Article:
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In’s and out’s of investing on equity crowdfunding site Uprise.Africa [Q&A]
SA equity crowdfunding platform Uprise.Africa last week launched its third campaign, with SA mobility startup Lüla seeking to raise R2.5-million by late May, in return for giving up an 8.5% equity stake. Who then can take part in this and other Uprise.Africa campaigns?
So far Lüla has raised R254 000 with 82 days left of the campaign (see this story).
The platform has so far helped Drifter Brewery to raise almost R3.9-million from 196 investors at the campaign’s close in August last year (see this story). Another campaign, to raise R3-million to fund the publication of more African literature flopped after the campaign failed to meet its fund-raising target (see this story).
Via email Uprise.Africa CEO Tabassum Qadir explained more about who should consider becoming an investor on the equity crowdfunding platform and what investing involves and what fees and risks are attached to doing so (see this Q&A with Qadir on what entrepreneurs and managers should know about seeking investment for their startups or projects via the platform).
Should you have some experience as an investor or as someone who has run a business before?
Anyone can invest in the offerings listed under the Uprise.Africa platform, as we encourage everyday investors and individuals who know the basics of investing.
People who are new to investing can also invest as well, but should educate themselves about some of the risks involved with investing in general.
On our website we have an informative quiz (see here) that serves as a basic guide to understanding how to invest in an equity crowdfunding platform.
What kind of time and money do you need to put in when it comes to due diligence, or does the platform handle this?
The ethos around crowdfunding upholds a crowd-validation process.
As an investor, an individual can follow the entrepreneur’s story, view the company’s financials on the Uprise.Africa website, keep up with their performance and ensure that they support them post-investment.
There is no money involved in conducting your own form of due diligence, but it always pays off to do extra research and spend time on validating and understanding your investment. A successful investment can yield profitable returns.
As a verified Financial Service Provider (FSP), we conduct a due diligence procedure on campaigns before they are launched on our platform. The due diligence procedure involves legal due diligence, financial due diligence and a valuation to ensure the entrepreneur’s investment ask is correct.
The platform carries out the bare minimum requirements to validate a campaign. In order for us to scale and conduct these, we have partnered with organisations who are experts in the field and are open to more affiliations of this kind.
What paperwork do you need to fill in and what are the costs?
An investor must be over 18. They must also submit their FICA documentation, have their ID on hand and complete an investor’s pledge in order to invest.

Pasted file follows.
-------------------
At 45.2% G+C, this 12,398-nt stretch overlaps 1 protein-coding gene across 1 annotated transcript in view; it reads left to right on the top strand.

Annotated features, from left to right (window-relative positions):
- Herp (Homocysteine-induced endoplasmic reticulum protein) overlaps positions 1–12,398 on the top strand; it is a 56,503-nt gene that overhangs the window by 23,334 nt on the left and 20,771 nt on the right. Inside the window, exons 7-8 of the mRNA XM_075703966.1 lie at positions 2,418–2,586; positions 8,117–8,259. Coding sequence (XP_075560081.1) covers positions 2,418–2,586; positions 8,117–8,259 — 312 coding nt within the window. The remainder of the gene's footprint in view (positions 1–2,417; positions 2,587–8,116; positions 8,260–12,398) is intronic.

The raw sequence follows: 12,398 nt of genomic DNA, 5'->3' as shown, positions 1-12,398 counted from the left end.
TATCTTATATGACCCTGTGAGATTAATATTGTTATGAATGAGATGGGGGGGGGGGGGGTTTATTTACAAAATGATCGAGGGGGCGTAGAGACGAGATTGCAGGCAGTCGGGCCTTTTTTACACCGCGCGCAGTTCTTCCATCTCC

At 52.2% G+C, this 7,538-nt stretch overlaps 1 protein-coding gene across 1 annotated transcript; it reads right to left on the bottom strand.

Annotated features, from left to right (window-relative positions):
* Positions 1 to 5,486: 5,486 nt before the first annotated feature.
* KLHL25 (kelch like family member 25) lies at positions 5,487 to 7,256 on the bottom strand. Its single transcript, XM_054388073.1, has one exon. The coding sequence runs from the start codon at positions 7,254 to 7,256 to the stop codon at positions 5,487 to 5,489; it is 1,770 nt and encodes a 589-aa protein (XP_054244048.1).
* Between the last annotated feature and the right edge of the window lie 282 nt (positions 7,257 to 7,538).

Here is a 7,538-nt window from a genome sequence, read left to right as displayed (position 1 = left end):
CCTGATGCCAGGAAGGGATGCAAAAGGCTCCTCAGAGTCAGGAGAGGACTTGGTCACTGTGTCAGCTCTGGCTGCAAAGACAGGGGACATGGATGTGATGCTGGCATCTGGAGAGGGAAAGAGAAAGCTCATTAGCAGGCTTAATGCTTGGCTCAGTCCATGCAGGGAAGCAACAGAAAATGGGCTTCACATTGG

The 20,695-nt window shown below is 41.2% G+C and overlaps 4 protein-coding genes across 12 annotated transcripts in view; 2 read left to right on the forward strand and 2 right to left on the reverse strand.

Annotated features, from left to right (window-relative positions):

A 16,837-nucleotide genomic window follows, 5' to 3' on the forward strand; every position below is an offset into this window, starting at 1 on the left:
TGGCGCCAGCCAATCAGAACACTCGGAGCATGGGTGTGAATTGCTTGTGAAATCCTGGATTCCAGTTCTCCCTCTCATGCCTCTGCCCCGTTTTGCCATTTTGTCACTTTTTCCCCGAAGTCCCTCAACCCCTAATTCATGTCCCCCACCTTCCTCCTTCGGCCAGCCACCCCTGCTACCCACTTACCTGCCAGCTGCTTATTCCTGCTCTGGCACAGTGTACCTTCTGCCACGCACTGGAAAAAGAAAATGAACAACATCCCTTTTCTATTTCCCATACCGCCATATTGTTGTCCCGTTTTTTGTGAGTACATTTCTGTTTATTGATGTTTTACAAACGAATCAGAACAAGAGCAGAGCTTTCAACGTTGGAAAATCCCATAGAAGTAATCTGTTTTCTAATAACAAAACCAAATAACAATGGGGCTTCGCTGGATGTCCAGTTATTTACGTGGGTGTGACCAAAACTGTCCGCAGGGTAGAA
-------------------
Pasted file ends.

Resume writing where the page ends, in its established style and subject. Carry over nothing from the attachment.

The minimum investment amount is handled on a case-by-case basis depending on the entrepreneurs, but the usual minimum investment amount is R1000.
Transaction fees are charged on investments. The electronic transfer (EFT) fee is R10, and a fee for an instant EFT is charged at 1.5% of the transaction value, credit or debit card is charged at 2.5% of the transaction value, while fees of 5.5% of the transaction value are charged on Paypal transactions.
What is the minimum you should invest and for how long? What kind of return on investment can investors expect?
The minimum an investor can invest is usually R1000. Uprise.Africa allows for a case-by-case basis in which entrepreneurs can set the minimum investment amount for their campaign. The Return on Investment (ROI) varies from deal to deal.
The success of the entrepreneur is dependent on their pitch, the potential of their business and crowd support.
What kind of risks should investors be aware of when investing?
Investing in early-stage businesses and startups can be very rewarding but comes with its risks and challenges. These risks include dilution, illiquidity, rarity of dividends and loss of investment. These are the risks which investors who are investing in the companies need to be aware of.
Read more: SA startup Lula launches R2.5m Uprise.Africa crowdfunding campaign
Read more: SA financial sector authority drafts another paper on equity crowdfunding
Read more: Uprise.Africa mulling 159 deals worth almost R1-billion’ [Updated]
Read more: Uprise.Africa appoints former GEPF man to chair crowdfunding platform board
Read more: Uprise.Africa crowdfunding platform nets investment from Silicon Valley VC
Read more: Uprise.Africa mulls 80 projects for equity crowdfunding, as Drifter raise hits R3m [Updated]
Read more: Uprise.Africa opens Storied to investors in possible first for crowdfunding in SA
Read more: What startups should know about listing their investment on Uprise.Africa [Q&A]
Featured image: Efraimstochter via Pixabay